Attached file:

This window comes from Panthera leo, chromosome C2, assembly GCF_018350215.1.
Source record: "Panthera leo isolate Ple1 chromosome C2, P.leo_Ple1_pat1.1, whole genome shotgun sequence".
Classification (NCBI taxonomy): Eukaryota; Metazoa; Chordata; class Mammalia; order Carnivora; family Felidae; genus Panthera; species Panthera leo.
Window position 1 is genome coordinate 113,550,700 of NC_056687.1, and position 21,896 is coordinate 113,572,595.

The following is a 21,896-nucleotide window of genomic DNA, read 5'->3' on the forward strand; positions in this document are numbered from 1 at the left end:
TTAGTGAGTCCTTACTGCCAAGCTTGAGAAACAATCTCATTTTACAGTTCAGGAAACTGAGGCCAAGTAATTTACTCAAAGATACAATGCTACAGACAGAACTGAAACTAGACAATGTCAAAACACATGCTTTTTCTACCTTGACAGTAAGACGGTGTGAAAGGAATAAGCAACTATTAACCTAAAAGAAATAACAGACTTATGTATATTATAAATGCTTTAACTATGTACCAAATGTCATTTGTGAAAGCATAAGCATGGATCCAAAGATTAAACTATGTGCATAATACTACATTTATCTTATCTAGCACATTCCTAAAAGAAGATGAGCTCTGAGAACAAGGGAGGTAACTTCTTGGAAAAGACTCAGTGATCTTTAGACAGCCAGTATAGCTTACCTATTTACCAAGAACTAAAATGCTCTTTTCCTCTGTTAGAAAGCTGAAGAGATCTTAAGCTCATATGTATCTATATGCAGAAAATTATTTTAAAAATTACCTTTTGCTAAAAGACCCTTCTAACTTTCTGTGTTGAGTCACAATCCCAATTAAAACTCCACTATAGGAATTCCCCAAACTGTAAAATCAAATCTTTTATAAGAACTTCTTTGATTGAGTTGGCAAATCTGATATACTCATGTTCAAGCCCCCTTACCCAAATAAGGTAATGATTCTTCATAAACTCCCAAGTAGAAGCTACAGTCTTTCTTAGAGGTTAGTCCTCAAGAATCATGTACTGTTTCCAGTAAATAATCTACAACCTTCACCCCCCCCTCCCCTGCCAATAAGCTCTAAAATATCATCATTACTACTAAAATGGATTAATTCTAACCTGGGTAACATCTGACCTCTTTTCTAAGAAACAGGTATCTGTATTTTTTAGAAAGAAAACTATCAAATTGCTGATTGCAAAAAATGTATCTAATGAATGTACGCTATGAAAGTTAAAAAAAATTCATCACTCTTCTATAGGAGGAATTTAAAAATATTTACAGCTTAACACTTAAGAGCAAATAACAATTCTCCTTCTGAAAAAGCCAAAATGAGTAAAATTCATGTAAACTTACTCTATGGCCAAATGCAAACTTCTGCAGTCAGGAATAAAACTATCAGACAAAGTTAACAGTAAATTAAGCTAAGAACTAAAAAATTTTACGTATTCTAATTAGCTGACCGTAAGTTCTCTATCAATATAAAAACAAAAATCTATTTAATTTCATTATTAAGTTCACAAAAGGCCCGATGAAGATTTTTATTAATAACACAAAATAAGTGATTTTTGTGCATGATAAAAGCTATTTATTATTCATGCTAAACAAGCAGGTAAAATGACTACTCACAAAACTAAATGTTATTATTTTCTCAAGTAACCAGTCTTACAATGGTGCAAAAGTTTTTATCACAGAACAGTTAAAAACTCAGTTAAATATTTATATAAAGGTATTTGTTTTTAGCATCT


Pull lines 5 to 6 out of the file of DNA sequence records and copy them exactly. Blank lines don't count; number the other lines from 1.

The following is a 21,896-nucleotide window of genomic DNA, read 5'->3' on the forward strand; positions in this document are numbered from 1 at the left end:
TTAGTGAGTCCTTACTGCCAAGCTTGAGAAACAATCTCATTTTACAGTTCAGGAAACTGAGGCCAAGTAATTTACTCAAAGATACAATGCTACAGACAGAACTGAAACTAGACAATGTCAAAACACATGCTTTTTCTACCTTGACAGTAAGACGGTGTGAAAGGAATAAGCAACTATTAACCTAAAAGAAATAACAGACTTATGTATATTATAAATGCTTTAACTATGTACCAAATGTCATTTGTGAAAGCATAAGCATGGATCCAAAGATTAAACTATGTGCATAATACTACATTTATCTTATCTAGCACATTCCTAAAAGAAGATGAGCTCTGAGAACAAGGGAGGTAACTTCTTGGAAAAGACTCAGTGATCTTTAGACAGCCAGTATAGCTTACCTATTTACCAAGAACTAAAATGCTCTTTTCCTCTGTTAGAAAGCTGAAGAGATCTTAAGCTCATATGTATCTATATGCAGAAAATTATTTTAAAAATTACCTTTTGCTAAAAGACCCTTCTAACTTTCTGTGTTGAGTCACAATCCCAATTAAAACTCCACTATAGGAATTCCCCAAACTGTAAAATCAAATCTTTTATAAGAACTTCTTTGATTGAGTTGGCAAATCTGATATACTCATGTTCAAGCCCCCTTACCCAAATAAGGTAATGATTCTTCATAAACTCCCAAGTAGAAGCTACAGTCTTTCTTAGAGGTTAGTCCTCAAGAATCATGTACTGTTTCCAGTAAATAATCTACAACCTTCACCCCCCCCTCCCCTGCCAATAAGCTCTAAAATATCATCATTACTACTAAAATGGATTAATTCTAACCTGGGTAACATCTGACCTCTTTTCTAAGAAACAGGTATCTGTATTTTTTAGAAAGAAAACTATCAAATTGCTGATTGCAAAAAATGTATCTAATGAATGTACGCTATGAAAGTTAAAAAAAATTCATCACTCTTCTATAGGAGGAATTTAAAAATATTTACAGCTTAACACTTAAGAGCAAATAACAATTCTCCTTCTGAAAAAGCCAAAATGAGTAAAATTCATGTAAACTTACTCTATGGCCAAATGCAAACTTCTGCAGTCAGGAATAAAACTATCAGACAAAGTTAACAGTAAATTAAGCTAAGAACTAAAAAATTTTACGTATTCTAATTAGCTGACCGTAAGTTCTCTATCAATATAAAAACAAAAATCTATTTAATTTCATTATTAAGTTCACAAAAGGCCCGATGAAGATTTTTATTAATAACACAAAATAAGTGATTTTTGTGCATGATAAAAGCTATTTATTATTCATGCTAAACAAGCAGGTAAAATGACTACTCACAAAACTAAATGTTATTATTTTCTCAAGTAACCAGTCTTACAATGGTGCAAAAGTTTTTATCACAGAACAGTTAAAAACTCAGTTAAATATTTATATAAAGGTATTTGTTTTTAGCATCT